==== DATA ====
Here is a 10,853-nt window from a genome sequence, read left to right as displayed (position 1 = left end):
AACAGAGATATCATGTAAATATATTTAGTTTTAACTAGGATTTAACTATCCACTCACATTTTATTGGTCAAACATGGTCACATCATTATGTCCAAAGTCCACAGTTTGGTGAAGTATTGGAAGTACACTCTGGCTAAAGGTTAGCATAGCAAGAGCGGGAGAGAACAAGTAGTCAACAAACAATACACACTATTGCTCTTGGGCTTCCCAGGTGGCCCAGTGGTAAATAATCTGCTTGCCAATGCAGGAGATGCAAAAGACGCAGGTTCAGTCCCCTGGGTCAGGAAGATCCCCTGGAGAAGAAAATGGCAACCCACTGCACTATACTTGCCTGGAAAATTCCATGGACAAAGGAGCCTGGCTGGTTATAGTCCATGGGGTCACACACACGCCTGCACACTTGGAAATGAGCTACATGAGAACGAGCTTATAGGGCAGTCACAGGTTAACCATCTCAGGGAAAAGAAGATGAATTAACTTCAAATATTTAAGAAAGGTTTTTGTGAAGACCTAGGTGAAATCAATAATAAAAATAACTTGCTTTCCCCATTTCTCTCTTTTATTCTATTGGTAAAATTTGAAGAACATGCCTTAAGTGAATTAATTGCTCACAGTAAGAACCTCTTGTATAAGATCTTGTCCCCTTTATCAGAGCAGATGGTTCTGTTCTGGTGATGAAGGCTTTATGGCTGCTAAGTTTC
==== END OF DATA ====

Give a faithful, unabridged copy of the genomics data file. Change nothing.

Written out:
Here is a 10,853-nt window from a genome sequence, read left to right as displayed (position 1 = left end):
AACAGAGATATCATGTAAATATATTTAGTTTTAACTAGGATTTAACTATCCACTCACATTTTATTGGTCAAACATGGTCACATCATTATGTCCAAAGTCCACAGTTTGGTGAAGTATTGGAAGTACACTCTGGCTAAAGGTTAGCATAGCAAGAGCGGGAGAGAACAAGTAGTCAACAAACAATACACACTATTGCTCTTGGGCTTCCCAGGTGGCCCAGTGGTAAATAATCTGCTTGCCAATGCAGGAGATGCAAAAGACGCAGGTTCAGTCCCCTGGGTCAGGAAGATCCCCTGGAGAAGAAAATGGCAACCCACTGCACTATACTTGCCTGGAAAATTCCATGGACAAAGGAGCCTGGCTGGTTATAGTCCATGGGGTCACACACACGCCTGCACACTTGGAAATGAGCTACATGAGAACGAGCTTATAGGGCAGTCACAGGTTAACCATCTCAGGGAAAAGAAGATGAATTAACTTCAAATATTTAAGAAAGGTTTTTGTGAAGACCTAGGTGAAATCAATAATAAAAATAACTTGCTTTCCCCATTTCTCTCTTTTATTCTATTGGTAAAATTTGAAGAACATGCCTTAAGTGAATTAATTGCTCACAGTAAGAACCTCTTGTATAAGATCTTGTCCCCTTTATCAGAGCAGATGGTTCTGTTCTGGTGATGAAGGCTTTATGGCTGCTAAGTTTC